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  • Writer's pictureRobert Stevenson

Why Do We Have That Rule?


Robert Stevenson Blog - Culture of Fear

If you are not really certain why a rule is in place or a procedure is being followed, then it’s time to get the answer or change what you are doing. Always remember … doing what you’ve always done may NOW be wrong.


Here is a great example as to WHY we need to know WHY.


A delegation of artillery officers from NATO, were visiting their British allies. The foreign officers were treated to an incredible display of motorized artillery in action by the Brits. After all the explosions and recoiling of the guns had died down, a rather confused NATO officer approached one of the British officers and asked why one of the soldiers in each of the artillery teams stood at attention throughout the entire demonstration doing absolutely nothing.


“Why?” the British officer responded. “That is team member number 6. He always stands at attention when the gun is in action.” The NATO officer then responded. “If that is the case, why do you need six men on each of the gun teams? Wouldn’t five be enough?”


There was no immediate answer from the Brits. Later on, curiosity getting the best of them, they decided to find out. After hours and hours of research looking through volumes of military field manuals dating back decades, they finally came upon their answer. The original job of gun team member 6 was to hold the horses’ reins that had pulled the gun into position. Just how many years (decades) had passed since they no longer used horses to pull the large artillery guns around? Why had they made NO CHANGE?


The problem with many companies or managers is that they have created an environment where challenges by subordinates are not looked upon in a positive manner. In fact, they are considered as challenges to authority rather than an effort to try and make the company stronger. Some managers / bosses / CEOs have instilled such an environment of fear that they seldom, if ever, have anyone question their ideas, policies, procedures, or methods. If no one is disagreeing, adding their two cents, or giving any “real” input at your meetings, you are just wasting time and don’t need to have a meeting. You also won’t be in business long either, if that’s the way you run your company.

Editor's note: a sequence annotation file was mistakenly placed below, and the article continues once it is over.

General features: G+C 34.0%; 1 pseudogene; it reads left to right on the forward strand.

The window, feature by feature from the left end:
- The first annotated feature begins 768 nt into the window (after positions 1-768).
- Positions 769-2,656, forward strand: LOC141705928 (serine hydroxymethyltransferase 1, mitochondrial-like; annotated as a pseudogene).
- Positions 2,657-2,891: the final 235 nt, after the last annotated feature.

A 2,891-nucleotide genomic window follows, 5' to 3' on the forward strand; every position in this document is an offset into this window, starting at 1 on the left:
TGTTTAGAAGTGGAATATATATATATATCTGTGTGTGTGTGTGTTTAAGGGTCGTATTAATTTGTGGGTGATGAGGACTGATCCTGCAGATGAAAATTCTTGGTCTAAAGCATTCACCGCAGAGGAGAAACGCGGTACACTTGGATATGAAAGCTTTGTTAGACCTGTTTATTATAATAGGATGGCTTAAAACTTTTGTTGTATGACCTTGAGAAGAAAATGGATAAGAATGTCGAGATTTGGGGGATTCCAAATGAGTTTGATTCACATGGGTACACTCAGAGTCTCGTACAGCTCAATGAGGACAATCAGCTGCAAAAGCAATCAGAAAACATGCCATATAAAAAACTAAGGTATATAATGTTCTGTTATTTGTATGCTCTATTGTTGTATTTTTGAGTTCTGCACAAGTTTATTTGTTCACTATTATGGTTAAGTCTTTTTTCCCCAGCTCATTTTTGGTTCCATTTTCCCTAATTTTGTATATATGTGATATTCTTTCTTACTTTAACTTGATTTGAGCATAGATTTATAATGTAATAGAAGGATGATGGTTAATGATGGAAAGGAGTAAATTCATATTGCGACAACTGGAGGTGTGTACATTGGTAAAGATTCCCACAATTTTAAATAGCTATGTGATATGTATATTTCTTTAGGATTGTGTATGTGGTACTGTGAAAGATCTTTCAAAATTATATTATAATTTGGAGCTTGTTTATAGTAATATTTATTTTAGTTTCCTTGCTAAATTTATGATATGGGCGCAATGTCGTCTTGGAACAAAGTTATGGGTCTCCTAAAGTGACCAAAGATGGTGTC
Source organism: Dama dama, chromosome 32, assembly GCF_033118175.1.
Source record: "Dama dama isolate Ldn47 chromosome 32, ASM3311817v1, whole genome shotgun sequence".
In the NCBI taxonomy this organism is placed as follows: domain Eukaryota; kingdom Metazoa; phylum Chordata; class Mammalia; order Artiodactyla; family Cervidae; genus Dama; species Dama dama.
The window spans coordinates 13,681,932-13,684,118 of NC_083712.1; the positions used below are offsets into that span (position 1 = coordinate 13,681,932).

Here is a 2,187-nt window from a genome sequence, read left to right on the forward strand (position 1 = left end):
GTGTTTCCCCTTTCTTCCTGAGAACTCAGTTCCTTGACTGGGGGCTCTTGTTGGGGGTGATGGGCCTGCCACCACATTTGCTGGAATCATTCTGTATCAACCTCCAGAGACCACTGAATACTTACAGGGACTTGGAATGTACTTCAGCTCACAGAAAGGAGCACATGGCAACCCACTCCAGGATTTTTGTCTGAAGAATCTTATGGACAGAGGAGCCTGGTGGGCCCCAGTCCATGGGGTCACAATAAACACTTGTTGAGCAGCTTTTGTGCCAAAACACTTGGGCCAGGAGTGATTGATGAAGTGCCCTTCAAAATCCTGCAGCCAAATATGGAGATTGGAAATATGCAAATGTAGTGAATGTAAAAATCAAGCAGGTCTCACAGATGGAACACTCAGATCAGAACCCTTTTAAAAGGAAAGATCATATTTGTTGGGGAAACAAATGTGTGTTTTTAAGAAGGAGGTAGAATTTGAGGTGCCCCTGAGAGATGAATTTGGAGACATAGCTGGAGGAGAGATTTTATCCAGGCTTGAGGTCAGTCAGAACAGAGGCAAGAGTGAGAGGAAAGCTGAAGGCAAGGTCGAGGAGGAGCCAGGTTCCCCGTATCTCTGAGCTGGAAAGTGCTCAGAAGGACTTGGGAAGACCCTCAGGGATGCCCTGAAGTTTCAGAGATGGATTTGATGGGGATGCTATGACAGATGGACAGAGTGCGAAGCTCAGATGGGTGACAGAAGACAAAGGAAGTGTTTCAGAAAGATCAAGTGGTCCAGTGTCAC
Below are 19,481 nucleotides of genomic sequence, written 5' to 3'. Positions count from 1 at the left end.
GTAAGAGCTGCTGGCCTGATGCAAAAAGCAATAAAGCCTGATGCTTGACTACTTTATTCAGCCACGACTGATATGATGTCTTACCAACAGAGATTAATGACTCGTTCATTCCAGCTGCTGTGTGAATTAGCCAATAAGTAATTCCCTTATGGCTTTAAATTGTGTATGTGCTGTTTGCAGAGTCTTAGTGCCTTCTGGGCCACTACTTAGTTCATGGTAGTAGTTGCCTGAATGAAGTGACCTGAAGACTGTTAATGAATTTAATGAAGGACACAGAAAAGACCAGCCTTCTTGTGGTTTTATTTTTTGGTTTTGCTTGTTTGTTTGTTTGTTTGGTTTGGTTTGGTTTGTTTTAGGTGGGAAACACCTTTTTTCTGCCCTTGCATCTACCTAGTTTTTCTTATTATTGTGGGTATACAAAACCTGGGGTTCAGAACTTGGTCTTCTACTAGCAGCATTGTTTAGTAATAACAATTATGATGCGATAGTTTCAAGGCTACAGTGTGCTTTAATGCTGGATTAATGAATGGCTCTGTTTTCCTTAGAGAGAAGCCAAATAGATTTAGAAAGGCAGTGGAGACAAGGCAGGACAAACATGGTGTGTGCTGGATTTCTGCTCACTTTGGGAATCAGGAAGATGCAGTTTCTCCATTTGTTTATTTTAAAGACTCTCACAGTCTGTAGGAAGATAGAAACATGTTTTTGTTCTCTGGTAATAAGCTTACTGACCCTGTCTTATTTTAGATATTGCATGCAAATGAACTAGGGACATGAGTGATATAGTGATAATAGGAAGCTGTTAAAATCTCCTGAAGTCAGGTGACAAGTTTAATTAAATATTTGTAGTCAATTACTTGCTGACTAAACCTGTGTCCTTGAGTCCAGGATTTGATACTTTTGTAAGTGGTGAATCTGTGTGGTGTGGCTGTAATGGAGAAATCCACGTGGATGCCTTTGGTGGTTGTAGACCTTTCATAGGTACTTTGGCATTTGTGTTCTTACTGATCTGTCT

That being the case, many subordinates sit on the sideline, seldom sharing their opinions and certainly never challenging anything the boss suggests or implements. If you are not listening to your employees about their ideas or suggestions, you are limiting your growth opportunities and profits. The employees on the front lines have a wealth of information that needs to be shared and great leaders make it simple for them to do just that. If no one is sharing their ideas or suggestions, here are a few questions you could ask to get them to open up. (Having them write their responses anonymously might also help)


  • What is it that we do best/worst?

  • What is the dumbest thing we do around here?

  • In your opinion, where are we below average, failing, or need to improve?

  • What is the most important thing we should concentrate on to be successful?

  • What things/procedures/policies do we have that you think are unnecessary?

  • What suggestions do you have that could make us more profitable/efficient/better?

  • If you could change one thing about our company to make us better, what would it be?


Leaders who have an open line of communication with employees have a greater chance for higher profits, more efficiency, great camaraderie, higher employee retention rate, better morale and less stress; who wouldn’t want those?

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